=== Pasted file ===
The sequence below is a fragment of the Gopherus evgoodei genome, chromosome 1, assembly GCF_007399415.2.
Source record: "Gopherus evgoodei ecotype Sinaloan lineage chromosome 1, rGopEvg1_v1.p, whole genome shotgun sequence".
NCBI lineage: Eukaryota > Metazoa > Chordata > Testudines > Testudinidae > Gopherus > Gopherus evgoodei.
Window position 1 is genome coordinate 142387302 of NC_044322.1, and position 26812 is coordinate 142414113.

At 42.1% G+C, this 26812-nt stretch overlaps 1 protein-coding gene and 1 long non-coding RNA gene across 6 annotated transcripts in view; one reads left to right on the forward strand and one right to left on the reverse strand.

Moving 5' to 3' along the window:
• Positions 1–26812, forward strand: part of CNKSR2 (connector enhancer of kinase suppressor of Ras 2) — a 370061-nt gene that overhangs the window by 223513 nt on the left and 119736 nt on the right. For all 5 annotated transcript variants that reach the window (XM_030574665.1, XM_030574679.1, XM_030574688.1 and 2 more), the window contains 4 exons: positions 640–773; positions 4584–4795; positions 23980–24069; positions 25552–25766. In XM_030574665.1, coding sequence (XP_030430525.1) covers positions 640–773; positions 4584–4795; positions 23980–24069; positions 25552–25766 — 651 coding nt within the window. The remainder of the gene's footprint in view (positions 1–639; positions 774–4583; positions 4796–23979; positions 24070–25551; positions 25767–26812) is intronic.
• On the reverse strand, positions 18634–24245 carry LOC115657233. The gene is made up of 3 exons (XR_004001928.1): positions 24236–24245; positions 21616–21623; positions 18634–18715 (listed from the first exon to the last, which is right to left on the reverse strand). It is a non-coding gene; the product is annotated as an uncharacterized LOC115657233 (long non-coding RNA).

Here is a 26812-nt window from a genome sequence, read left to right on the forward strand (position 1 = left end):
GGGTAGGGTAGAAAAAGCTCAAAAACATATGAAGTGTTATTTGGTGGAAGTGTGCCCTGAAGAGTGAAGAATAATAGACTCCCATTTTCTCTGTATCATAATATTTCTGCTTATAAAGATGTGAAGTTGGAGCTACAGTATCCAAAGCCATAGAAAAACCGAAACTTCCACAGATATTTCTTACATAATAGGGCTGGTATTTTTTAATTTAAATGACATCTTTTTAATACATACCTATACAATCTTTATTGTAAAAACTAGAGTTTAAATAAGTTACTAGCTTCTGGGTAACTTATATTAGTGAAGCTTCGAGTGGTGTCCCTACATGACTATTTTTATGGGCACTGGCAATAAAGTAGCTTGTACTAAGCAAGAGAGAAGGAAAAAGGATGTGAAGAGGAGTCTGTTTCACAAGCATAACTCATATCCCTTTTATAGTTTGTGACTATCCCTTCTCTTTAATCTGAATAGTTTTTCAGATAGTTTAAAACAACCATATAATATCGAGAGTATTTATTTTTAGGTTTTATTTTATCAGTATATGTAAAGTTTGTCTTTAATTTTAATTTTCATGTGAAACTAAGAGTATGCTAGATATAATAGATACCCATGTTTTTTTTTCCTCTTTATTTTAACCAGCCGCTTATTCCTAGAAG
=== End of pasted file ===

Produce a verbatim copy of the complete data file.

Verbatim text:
The sequence below is a fragment of the Gopherus evgoodei genome, chromosome 1, assembly GCF_007399415.2.
Source record: "Gopherus evgoodei ecotype Sinaloan lineage chromosome 1, rGopEvg1_v1.p, whole genome shotgun sequence".
NCBI lineage: Eukaryota > Metazoa > Chordata > Testudines > Testudinidae > Gopherus > Gopherus evgoodei.
Window position 1 is genome coordinate 142387302 of NC_044322.1, and position 26812 is coordinate 142414113.

At 42.1% G+C, this 26812-nt stretch overlaps 1 protein-coding gene and 1 long non-coding RNA gene across 6 annotated transcripts in view; one reads left to right on the forward strand and one right to left on the reverse strand.

Moving 5' to 3' along the window:
• Positions 1–26812, forward strand: part of CNKSR2 (connector enhancer of kinase suppressor of Ras 2) — a 370061-nt gene that overhangs the window by 223513 nt on the left and 119736 nt on the right. For all 5 annotated transcript variants that reach the window (XM_030574665.1, XM_030574679.1, XM_030574688.1 and 2 more), the window contains 4 exons: positions 640–773; positions 4584–4795; positions 23980–24069; positions 25552–25766. In XM_030574665.1, coding sequence (XP_030430525.1) covers positions 640–773; positions 4584–4795; positions 23980–24069; positions 25552–25766 — 651 coding nt within the window. The remainder of the gene's footprint in view (positions 1–639; positions 774–4583; positions 4796–23979; positions 24070–25551; positions 25767–26812) is intronic.
• On the reverse strand, positions 18634–24245 carry LOC115657233. The gene is made up of 3 exons (XR_004001928.1): positions 24236–24245; positions 21616–21623; positions 18634–18715 (listed from the first exon to the last, which is right to left on the reverse strand). It is a non-coding gene; the product is annotated as an uncharacterized LOC115657233 (long non-coding RNA).

Here is a 26812-nt window from a genome sequence, read left to right on the forward strand (position 1 = left end):
GGGTAGGGTAGAAAAAGCTCAAAAACATATGAAGTGTTATTTGGTGGAAGTGTGCCCTGAAGAGTGAAGAATAATAGACTCCCATTTTCTCTGTATCATAATATTTCTGCTTATAAAGATGTGAAGTTGGAGCTACAGTATCCAAAGCCATAGAAAAACCGAAACTTCCACAGATATTTCTTACATAATAGGGCTGGTATTTTTTAATTTAAATGACATCTTTTTAATACATACCTATACAATCTTTATTGTAAAAACTAGAGTTTAAATAAGTTACTAGCTTCTGGGTAACTTATATTAGTGAAGCTTCGAGTGGTGTCCCTACATGACTATTTTTATGGGCACTGGCAATAAAGTAGCTTGTACTAAGCAAGAGAGAAGGAAAAAGGATGTGAAGAGGAGTCTGTTTCACAAGCATAACTCATATCCCTTTTATAGTTTGTGACTATCCCTTCTCTTTAATCTGAATAGTTTTTCAGATAGTTTAAAACAACCATATAATATCGAGAGTATTTATTTTTAGGTTTTATTTTATCAGTATATGTAAAGTTTGTCTTTAATTTTAATTTTCATGTGAAACTAAGAGTATGCTAGATATAATAGATACCCATGTTTTTTTTTCCTCTTTATTTTAACCAGCCGCTTATTCCTAGAAG